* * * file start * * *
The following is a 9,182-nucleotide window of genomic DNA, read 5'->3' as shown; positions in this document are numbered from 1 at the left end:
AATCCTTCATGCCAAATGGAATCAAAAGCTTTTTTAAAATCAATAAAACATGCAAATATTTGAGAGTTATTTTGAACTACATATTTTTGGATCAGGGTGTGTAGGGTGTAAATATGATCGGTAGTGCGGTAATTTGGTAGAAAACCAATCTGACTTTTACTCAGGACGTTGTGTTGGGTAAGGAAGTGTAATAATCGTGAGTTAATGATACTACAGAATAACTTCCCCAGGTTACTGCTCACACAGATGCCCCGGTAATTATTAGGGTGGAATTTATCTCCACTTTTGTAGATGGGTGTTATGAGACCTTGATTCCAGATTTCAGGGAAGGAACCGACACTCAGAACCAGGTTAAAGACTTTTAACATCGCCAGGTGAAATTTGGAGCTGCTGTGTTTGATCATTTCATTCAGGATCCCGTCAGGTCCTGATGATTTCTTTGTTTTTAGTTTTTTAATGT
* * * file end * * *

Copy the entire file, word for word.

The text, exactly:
The following is a 9,182-nucleotide window of genomic DNA, read 5'->3' as shown; positions in this document are numbered from 1 at the left end:
AATCCTTCATGCCAAATGGAATCAAAAGCTTTTTTAAAATCAATAAAACATGCAAATATTTGAGAGTTATTTTGAACTACATATTTTTGGATCAGGGTGTGTAGGGTGTAAATATGATCGGTAGTGCGGTAATTTGGTAGAAAACCAATCTGACTTTTACTCAGGACGTTGTGTTGGGTAAGGAAGTGTAATAATCGTGAGTTAATGATACTACAGAATAACTTCCCCAGGTTACTGCTCACACAGATGCCCCGGTAATTATTAGGGTGGAATTTATCTCCACTTTTGTAGATGGGTGTTATGAGACCTTGATTCCAGATTTCAGGGAAGGAACCGACACTCAGAACCAGGTTAAAGACTTTTAACATCGCCAGGTGAAATTTGGAGCTGCTGTGTTTGATCATTTCATTCAGGATCCCGTCAGGTCCTGATGATTTCTTTGTTTTTAGTTTTTTAATGT